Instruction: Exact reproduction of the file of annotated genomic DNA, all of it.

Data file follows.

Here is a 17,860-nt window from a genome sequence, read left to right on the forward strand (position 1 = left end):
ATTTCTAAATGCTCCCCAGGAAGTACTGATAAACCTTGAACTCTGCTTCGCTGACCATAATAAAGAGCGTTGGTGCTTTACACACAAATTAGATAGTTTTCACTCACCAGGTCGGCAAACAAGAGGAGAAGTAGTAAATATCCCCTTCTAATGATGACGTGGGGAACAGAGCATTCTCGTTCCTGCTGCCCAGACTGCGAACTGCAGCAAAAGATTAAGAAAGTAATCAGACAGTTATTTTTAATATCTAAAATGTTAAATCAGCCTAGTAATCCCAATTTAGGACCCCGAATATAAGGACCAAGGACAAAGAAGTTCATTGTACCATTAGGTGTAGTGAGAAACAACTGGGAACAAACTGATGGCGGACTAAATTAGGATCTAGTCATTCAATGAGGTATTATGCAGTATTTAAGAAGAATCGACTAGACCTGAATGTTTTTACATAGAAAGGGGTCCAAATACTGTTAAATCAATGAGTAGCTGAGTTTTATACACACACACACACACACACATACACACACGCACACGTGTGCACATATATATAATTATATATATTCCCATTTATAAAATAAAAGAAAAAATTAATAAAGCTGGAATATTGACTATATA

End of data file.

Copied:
Here is a 17,860-nt window from a genome sequence, read left to right on the forward strand (position 1 = left end):
ATTTCTAAATGCTCCCCAGGAAGTACTGATAAACCTTGAACTCTGCTTCGCTGACCATAATAAAGAGCGTTGGTGCTTTACACACAAATTAGATAGTTTTCACTCACCAGGTCGGCAAACAAGAGGAGAAGTAGTAAATATCCCCTTCTAATGATGACGTGGGGAACAGAGCATTCTCGTTCCTGCTGCCCAGACTGCGAACTGCAGCAAAAGATTAAGAAAGTAATCAGACAGTTATTTTTAATATCTAAAATGTTAAATCAGCCTAGTAATCCCAATTTAGGACCCCGAATATAAGGACCAAGGACAAAGAAGTTCATTGTACCATTAGGTGTAGTGAGAAACAACTGGGAACAAACTGATGGCGGACTAAATTAGGATCTAGTCATTCAATGAGGTATTATGCAGTATTTAAGAAGAATCGACTAGACCTGAATGTTTTTACATAGAAAGGGGTCCAAATACTGTTAAATCAATGAGTAGCTGAGTTTTATACACACACACACACACACACATACACACACGCACACGTGTGCACATATATATAATTATATATATTCCCATTTATAAAATAAAAGAAAAAATTAATAAAGCTGGAATATTGACTATATA